Black was a liberal on a variety of legal issues, and he joined the unanimous majority in Brown V. Board of Education in 1954 and remained a strong supporter of civil rights thereafter. But his most moving opinions related to civil liberties, and especially to the First Amendment.  During the Second World War, when the Congress added an amendment to an appropriations bill forbidding the payment of salaries to three left-wing New Dealers, Black wrote an opinion invalidating the decision.  The Founders, he said, knew the dangers of legislative punishments from their study of English history, and had therefore outlawed Bills of Attainder--of which this was one.  In the midst of the bitterest period of the Cold War and McCarthyism, Black also argued unsuccessfully that the Smith Act, which was used to convict the leaders of the Communist Party of the US of "conspiracy to advocate" overthrow of the government, was unconstitutional on its face.  Later in the decade the court came much closer to his view.  In the late 1960s Black did an hour long interview with Eric Sevareid of CBS, one which I regret to find is not available on youtube. Sevareid started the interview by asking Black if recent Supreme Court decisions had made it more difficult to convict criminals.  "Of course they've made it harder to convict criminals!" he replied. "But look in the Constitution!" he added, pulling his pocket copy out.  "A defendant must be provided counsel! You need a warrant for a search!" And so on.  Black, in short, believed that the words of the Constitution, and particularly of the Bill of Rights, meant exactly what they said.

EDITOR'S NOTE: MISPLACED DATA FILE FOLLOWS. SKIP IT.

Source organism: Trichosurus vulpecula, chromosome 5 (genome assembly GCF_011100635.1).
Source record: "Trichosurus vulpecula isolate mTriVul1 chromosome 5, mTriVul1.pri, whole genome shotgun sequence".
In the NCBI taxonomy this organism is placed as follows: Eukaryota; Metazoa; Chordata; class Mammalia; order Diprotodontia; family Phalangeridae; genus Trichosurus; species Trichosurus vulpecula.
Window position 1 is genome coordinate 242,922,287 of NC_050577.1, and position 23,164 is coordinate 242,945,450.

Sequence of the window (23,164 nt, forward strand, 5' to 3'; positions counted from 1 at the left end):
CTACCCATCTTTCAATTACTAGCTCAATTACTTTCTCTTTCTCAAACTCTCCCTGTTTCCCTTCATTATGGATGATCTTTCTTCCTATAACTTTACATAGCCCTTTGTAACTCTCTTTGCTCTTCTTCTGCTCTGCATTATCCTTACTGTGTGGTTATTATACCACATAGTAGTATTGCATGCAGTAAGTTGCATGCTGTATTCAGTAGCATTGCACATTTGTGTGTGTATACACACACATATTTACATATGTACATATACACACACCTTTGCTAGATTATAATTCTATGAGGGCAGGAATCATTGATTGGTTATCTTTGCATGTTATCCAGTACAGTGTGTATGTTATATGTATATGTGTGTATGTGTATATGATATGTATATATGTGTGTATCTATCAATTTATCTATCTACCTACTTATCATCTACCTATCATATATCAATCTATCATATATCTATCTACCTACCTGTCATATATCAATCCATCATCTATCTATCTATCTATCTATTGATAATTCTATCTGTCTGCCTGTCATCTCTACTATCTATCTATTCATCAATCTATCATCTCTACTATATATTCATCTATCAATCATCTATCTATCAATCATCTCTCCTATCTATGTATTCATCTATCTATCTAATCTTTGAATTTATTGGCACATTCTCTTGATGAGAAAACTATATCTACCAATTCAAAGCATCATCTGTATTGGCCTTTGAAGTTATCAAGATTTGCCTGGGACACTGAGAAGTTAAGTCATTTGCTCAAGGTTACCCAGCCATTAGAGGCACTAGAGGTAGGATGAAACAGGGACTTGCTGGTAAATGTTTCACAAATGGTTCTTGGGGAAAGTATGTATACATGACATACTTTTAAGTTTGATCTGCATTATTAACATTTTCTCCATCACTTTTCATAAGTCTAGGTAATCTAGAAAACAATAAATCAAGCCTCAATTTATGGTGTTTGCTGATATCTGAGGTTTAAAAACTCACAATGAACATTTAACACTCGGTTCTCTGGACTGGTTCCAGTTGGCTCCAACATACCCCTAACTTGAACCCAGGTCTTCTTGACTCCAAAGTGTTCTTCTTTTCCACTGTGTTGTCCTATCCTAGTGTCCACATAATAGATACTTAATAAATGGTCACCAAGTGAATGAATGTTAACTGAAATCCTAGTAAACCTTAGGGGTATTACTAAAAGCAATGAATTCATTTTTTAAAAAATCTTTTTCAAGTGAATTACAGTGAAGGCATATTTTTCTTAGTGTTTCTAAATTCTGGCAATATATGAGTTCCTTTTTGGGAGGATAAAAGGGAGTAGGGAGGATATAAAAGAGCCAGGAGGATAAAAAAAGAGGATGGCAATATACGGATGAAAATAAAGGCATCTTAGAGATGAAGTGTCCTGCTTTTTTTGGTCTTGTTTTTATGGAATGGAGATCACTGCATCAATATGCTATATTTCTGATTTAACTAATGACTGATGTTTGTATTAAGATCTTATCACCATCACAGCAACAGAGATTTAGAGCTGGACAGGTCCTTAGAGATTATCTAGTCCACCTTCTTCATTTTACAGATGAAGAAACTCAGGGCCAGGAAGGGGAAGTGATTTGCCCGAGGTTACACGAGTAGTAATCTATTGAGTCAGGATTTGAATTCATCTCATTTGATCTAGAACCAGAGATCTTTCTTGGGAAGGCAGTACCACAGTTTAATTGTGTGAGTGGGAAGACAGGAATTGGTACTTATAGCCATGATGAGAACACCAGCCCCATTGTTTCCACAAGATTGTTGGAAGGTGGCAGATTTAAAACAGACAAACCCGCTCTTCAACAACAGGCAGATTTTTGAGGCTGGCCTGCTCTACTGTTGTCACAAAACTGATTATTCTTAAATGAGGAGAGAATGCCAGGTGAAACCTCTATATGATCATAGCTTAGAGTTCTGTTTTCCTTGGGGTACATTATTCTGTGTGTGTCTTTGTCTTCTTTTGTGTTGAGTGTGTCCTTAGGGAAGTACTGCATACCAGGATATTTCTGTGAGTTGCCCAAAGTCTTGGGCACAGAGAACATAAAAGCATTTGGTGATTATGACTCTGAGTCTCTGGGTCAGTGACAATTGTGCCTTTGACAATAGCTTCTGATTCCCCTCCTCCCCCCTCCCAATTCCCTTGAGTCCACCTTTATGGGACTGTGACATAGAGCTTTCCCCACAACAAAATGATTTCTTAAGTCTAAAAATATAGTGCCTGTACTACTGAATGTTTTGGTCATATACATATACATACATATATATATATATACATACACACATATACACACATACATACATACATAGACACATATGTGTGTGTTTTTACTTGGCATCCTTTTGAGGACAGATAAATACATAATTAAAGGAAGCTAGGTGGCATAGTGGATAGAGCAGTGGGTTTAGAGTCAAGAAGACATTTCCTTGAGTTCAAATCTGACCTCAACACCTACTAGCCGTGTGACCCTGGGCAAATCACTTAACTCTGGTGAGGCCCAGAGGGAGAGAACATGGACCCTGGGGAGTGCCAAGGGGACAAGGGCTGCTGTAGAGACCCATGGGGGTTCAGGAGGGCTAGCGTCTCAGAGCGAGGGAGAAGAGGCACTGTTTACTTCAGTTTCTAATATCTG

Black was 85 years old and his abilities were failing when the Pentagon Papers case reached the Supreme Court in the summer of 1971.  He wrote a separate, concurring opinion providing for publication.  It was by far the most moving of the opinions, as readers will see in a moment, and it remains one of my three or four favorite opinions from the whole history of the court.  It was also his last opinion.   Recognizing that his health was failing, he retired--one of two departures whose seats were filled by Lewis Powell and William Rehnquist.  A few months later, he died.

Many years ago, a friend of mine named Tom Kerr, the head of the ACLU chapter in Pittsburgh and a fellow Carnegie Mellon faculty member, told me the story of Black's funeral, which he attended. Black knew, of course, that President Nixon and Attorney General John Mitchell, who had tried to stop the publication, would attend the ceremony.  He left instructions that his last opinion be read in full to conclude the service.   It was a fitting summary of his most important views and really of his life on the court, and he movingly concluded it with a bow to Charles Evans Hughes, the first Chief Justice under whom he had served.  It put the publication of the Pentagon Papers, a turning point in our history, in the whole context of our history, and it did so in absolutely unforgettable language. This is a big week for History Unfolding.  Sometime in the next few days--probably Sunday or Monday--this web page will receive its one millionth visit since I started writing this posts in the fall of 2004.  This is a fitting text to mark that occasion.  Here it is.